Single parenting, though still a new notion in Vietnam, is gaining acceptance by the public here.
But unlike in the West where middle-class career building and the disintegration of the nuclear family are the main causes, the new phenomenon in Vietnam is only another consequence of war: many woman spent their best years in fighting, thus missing all chances for marriage: now, lonely, they desperately want to have just children to warm their hearts.
“Xin con” (questing for children), therefore, is gaining currency at many places. Mrs. Le Thi Nham Tuyet, a sociologist, recently made a survey of An Thiep village, Thai Binh province, and found that of the 85 spinsters there, 21 had opted for single parenthood.
Pham Thi Bui, 40, is one of the most determined advocates. She began by asking to be relieved of her function in the executive committee of the local chapter of the Women’s Union so that she could have more time for herself. Her request turned down, Bui took a more direct approach. She invited to tea a man she knew and who was father of four daughters, and told him what she expected from him.
The man asked her to become his concubine. That way, he reasoned, she could give him a male heir.
“No,” Bui was adamant. “I just asked you to ‘give’ me a child. If you say no, I’ll go to another man.”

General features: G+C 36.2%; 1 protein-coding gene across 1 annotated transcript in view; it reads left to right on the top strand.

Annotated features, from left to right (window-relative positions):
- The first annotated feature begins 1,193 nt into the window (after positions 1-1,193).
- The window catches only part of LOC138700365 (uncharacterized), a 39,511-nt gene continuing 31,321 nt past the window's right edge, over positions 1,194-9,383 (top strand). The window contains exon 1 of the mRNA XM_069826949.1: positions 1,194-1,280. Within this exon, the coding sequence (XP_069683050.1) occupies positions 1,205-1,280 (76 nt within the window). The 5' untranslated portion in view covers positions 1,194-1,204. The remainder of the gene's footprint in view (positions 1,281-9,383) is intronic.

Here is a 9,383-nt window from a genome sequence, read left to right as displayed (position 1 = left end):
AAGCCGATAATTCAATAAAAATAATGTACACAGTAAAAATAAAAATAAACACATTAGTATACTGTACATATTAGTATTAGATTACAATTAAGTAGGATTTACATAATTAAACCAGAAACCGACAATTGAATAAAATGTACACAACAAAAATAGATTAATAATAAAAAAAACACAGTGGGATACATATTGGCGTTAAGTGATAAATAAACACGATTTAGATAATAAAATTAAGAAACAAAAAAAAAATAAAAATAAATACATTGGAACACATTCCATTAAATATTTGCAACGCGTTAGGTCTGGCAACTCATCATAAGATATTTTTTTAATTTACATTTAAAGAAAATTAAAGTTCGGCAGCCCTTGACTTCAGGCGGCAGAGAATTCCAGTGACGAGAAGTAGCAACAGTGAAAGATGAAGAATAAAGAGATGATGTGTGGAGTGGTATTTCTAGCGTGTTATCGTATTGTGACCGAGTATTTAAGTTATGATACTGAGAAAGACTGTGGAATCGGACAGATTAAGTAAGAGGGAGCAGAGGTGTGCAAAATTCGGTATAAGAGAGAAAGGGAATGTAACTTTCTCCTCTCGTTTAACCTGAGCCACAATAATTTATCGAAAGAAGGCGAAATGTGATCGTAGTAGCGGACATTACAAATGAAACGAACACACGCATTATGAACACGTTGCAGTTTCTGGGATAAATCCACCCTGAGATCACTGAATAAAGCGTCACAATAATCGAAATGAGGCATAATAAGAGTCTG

Finally the two came to an agreement and Bui later gave birth to a boy who, now a healthy toddler, is well received by Bui’s family.
The survey also showed that all the unmarried mothers and the children they had born were approved by public opinion.
Usually the initiative came from the women, with or without the assistance of a go-between, often an older person in the village.
The message cannot be plainer: 7 want a child and I’ll give a reward of 100kg of paddy for a daughter and 200kg for a son.” Of course all such arrangements had to be strictly confidential.
The case study made of An Thiep leads to the following remarks:
1. Unmarried women in this village and perhaps in many other places want to have at least one child, not through adoption but by directly taking part in its procreation. One question arises: Would single parenting degenerate into a new sexual attitude contrary to the traditional behavior?
2. Both the big family and the community are in favor of those unfortunate women and the children they have born in unusual circumstances. Still, on the educational and emotional plane, one wonders what relations would be between the children and the men who have sired them. Invitro fertilisation (IVF) seems to be a better solution.
Anyway the new social phenomenon marks a great leap forward in traditional thinking. In the old days a woman with an illegitimate child would be treated with opprobrium. Her head would be shorn and the nape of her neck would be plastered with lime. She would even be tied to a raft which would then be let to the mercy of wind and water. Her child, needless to say, would become an outcast.
Even after the August Revolution of 1945 and until the early Eighties, to be mother without being married remained to be the object of public scorn and would often invite administrative sanctions.
3. Single parenting, white dealing a heavy blow to a Confucian tradition, has in fact strengthened it because greater importance is still attached to male offspring.